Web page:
After entropy is calculated for each gene or sample, a threshold low entropy (e.g., at the lower 5th percentile) can be chosen and used to filter out genes that do not display a suffcient range of values. In using this technique, however, one needs to note that the calculation of entropy does directly depend on the number of quantiles used, and the use of 10 deciles is arbitrary.

As an alternative method, Heyer et al. [94] proposed the use of the jackknife correlation coefficient to counter the spiking problem. The jackknife correlation coefficient is an alternative dissimilarity measure to the standard (Pearson's) correlation coefficient. To compute this measure for two genes measured in n samples, the technique involves computing n different correlation coefficients, each time with one of the samples removed. The jackknife correlation coefficient is then the minimum of the separate correlation coefficients. Use of this dissimilarity measure will effectively remove single outliers. However, it is not clear whether removing a single outlier is enough, especially when samples from many disparate tissues are used, and several spikes are seen. It is also questionable whether removing spikes is even desirable, because when two genes demonstrate spiking behavior in the same samples, it may reflect something biologically interesting.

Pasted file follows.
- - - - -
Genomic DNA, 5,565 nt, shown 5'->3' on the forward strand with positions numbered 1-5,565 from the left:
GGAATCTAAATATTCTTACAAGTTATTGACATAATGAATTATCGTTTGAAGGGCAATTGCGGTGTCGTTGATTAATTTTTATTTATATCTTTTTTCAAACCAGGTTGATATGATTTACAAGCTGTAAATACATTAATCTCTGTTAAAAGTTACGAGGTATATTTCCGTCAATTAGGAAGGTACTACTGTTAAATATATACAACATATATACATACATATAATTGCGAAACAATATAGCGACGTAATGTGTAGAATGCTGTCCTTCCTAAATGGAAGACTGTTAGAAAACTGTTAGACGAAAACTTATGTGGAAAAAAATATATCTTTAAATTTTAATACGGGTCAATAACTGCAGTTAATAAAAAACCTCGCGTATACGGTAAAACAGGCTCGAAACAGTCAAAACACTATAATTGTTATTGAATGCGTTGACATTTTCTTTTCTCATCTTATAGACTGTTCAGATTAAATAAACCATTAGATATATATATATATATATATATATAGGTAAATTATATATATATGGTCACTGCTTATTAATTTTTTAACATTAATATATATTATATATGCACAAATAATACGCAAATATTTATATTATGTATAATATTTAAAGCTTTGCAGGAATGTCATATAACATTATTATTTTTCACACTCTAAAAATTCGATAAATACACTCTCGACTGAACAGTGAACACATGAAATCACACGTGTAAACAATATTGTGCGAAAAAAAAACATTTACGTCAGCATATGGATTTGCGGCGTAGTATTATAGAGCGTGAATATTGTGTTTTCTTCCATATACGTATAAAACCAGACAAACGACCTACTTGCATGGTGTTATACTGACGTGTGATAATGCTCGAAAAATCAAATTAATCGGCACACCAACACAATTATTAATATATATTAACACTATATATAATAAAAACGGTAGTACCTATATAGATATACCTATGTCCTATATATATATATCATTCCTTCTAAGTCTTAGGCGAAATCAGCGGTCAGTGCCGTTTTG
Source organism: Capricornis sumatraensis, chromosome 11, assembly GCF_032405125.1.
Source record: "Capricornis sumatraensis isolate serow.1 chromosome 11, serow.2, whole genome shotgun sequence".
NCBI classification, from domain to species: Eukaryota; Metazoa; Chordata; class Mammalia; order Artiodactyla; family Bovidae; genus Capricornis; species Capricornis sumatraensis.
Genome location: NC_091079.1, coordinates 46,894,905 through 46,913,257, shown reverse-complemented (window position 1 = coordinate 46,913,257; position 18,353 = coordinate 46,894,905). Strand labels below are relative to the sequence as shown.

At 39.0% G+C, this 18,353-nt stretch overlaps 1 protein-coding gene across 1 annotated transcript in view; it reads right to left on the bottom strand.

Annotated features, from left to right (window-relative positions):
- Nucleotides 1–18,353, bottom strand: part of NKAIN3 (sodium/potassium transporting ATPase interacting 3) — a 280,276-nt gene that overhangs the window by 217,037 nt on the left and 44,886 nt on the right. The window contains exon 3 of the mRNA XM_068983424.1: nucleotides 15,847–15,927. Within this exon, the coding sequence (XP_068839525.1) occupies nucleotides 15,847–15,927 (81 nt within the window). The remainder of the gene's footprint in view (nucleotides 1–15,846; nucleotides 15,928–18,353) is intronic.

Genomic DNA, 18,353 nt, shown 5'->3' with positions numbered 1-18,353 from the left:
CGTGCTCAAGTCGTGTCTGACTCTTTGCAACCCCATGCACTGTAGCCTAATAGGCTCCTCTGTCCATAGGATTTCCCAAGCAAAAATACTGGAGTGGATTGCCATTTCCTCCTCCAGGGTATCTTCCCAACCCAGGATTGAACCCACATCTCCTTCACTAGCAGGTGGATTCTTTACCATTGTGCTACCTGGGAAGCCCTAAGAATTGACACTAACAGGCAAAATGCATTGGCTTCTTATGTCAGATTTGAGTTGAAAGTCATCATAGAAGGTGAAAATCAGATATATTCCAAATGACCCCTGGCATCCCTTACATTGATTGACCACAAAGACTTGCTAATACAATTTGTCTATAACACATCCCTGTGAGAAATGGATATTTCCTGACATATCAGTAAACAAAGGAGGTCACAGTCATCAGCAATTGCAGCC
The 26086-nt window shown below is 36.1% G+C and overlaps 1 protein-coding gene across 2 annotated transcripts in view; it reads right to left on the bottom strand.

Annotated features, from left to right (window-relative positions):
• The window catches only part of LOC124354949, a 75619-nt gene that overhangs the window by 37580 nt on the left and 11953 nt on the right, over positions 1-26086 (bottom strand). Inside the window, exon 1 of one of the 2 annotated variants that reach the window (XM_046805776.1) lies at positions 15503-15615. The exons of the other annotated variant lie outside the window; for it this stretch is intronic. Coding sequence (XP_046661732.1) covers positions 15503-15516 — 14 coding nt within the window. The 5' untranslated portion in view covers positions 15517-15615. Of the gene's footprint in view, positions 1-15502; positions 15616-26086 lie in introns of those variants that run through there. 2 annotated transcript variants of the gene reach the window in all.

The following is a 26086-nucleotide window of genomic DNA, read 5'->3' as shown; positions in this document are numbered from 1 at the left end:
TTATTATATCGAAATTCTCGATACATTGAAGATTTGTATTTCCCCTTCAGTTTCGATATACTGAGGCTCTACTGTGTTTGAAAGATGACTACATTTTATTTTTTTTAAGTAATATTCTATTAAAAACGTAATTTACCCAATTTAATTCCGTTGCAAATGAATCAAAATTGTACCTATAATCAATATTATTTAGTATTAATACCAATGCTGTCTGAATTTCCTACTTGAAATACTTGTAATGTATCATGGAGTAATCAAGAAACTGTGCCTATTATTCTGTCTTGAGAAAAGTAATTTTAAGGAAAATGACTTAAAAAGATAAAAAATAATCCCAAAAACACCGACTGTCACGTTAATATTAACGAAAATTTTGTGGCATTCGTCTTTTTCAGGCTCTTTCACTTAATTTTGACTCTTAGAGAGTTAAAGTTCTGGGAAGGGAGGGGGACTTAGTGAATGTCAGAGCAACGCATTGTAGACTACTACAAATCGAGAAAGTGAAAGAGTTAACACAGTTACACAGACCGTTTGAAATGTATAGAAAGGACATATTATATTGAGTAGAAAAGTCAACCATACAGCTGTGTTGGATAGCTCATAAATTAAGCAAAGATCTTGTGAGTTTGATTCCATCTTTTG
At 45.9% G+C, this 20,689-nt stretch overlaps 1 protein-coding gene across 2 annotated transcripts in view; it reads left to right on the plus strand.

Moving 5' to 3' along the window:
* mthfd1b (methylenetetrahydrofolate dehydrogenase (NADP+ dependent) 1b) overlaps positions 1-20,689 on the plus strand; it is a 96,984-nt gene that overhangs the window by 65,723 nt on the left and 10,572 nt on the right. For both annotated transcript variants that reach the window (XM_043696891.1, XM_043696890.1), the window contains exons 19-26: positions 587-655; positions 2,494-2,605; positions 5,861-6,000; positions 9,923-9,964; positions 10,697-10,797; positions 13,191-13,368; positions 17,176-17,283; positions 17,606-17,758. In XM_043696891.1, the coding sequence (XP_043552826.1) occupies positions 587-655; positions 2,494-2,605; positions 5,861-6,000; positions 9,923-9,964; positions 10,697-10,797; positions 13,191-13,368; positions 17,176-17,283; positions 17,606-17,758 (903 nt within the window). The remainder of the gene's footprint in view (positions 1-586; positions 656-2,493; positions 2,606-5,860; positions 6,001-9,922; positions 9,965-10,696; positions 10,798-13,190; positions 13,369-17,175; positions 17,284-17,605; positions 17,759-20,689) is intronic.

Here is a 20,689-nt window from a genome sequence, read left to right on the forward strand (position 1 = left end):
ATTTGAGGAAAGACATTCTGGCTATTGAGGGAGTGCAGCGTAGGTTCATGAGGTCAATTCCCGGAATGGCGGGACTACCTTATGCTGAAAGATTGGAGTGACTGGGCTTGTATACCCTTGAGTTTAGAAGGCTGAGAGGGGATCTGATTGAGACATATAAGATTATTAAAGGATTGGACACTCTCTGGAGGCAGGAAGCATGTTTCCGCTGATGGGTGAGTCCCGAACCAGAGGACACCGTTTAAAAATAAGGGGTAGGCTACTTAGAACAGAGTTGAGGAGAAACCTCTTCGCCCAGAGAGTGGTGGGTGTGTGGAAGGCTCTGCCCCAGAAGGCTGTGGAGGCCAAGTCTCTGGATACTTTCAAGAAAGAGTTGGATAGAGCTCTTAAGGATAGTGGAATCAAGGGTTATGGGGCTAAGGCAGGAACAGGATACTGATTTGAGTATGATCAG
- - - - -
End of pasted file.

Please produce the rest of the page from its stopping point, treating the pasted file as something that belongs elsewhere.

It is important to note that both variation filters and low entropy filters remove entire genes from downstream analysis. If the subsequent analysis is being used for hypothesis generation, this means that hypotheses containing the filtered genes will not be created or considered. Yet again, the cost-benefit analysis of section 2.1.4 should be considered. 4.5.3 Minimum expression level filter